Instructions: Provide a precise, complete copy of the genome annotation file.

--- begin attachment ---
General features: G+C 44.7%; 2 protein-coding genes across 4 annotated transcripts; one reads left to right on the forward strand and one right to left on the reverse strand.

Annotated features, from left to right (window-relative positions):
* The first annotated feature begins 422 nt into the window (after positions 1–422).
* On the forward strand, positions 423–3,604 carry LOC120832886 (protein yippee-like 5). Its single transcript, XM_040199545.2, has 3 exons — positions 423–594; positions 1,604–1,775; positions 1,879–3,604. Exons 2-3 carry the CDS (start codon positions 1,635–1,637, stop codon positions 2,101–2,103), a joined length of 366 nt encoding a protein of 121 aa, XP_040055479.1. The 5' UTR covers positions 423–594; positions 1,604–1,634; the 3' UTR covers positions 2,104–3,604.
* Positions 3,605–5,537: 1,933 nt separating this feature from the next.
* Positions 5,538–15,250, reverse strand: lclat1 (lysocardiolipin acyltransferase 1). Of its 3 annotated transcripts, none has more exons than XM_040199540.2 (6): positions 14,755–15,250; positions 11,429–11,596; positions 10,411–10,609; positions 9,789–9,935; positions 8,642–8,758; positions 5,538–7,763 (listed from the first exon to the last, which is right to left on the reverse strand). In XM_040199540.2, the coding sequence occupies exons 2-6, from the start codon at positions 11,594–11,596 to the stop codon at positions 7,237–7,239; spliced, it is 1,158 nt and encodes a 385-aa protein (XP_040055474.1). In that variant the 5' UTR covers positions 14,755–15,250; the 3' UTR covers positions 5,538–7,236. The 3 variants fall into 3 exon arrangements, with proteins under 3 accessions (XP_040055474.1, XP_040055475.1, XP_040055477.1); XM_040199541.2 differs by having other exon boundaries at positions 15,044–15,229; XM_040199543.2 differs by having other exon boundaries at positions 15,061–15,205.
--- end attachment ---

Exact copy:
General features: G+C 44.7%; 2 protein-coding genes across 4 annotated transcripts; one reads left to right on the forward strand and one right to left on the reverse strand.

Annotated features, from left to right (window-relative positions):
* The first annotated feature begins 422 nt into the window (after positions 1–422).
* On the forward strand, positions 423–3,604 carry LOC120832886 (protein yippee-like 5). Its single transcript, XM_040199545.2, has 3 exons — positions 423–594; positions 1,604–1,775; positions 1,879–3,604. Exons 2-3 carry the CDS (start codon positions 1,635–1,637, stop codon positions 2,101–2,103), a joined length of 366 nt encoding a protein of 121 aa, XP_040055479.1. The 5' UTR covers positions 423–594; positions 1,604–1,634; the 3' UTR covers positions 2,104–3,604.
* Positions 3,605–5,537: 1,933 nt separating this feature from the next.
* Positions 5,538–15,250, reverse strand: lclat1 (lysocardiolipin acyltransferase 1). Of its 3 annotated transcripts, none has more exons than XM_040199540.2 (6): positions 14,755–15,250; positions 11,429–11,596; positions 10,411–10,609; positions 9,789–9,935; positions 8,642–8,758; positions 5,538–7,763 (listed from the first exon to the last, which is right to left on the reverse strand). In XM_040199540.2, the coding sequence occupies exons 2-6, from the start codon at positions 11,594–11,596 to the stop codon at positions 7,237–7,239; spliced, it is 1,158 nt and encodes a 385-aa protein (XP_040055474.1). In that variant the 5' UTR covers positions 14,755–15,250; the 3' UTR covers positions 5,538–7,236. The 3 variants fall into 3 exon arrangements, with proteins under 3 accessions (XP_040055474.1, XP_040055475.1, XP_040055477.1); XM_040199541.2 differs by having other exon boundaries at positions 15,044–15,229; XM_040199543.2 differs by having other exon boundaries at positions 15,061–15,205.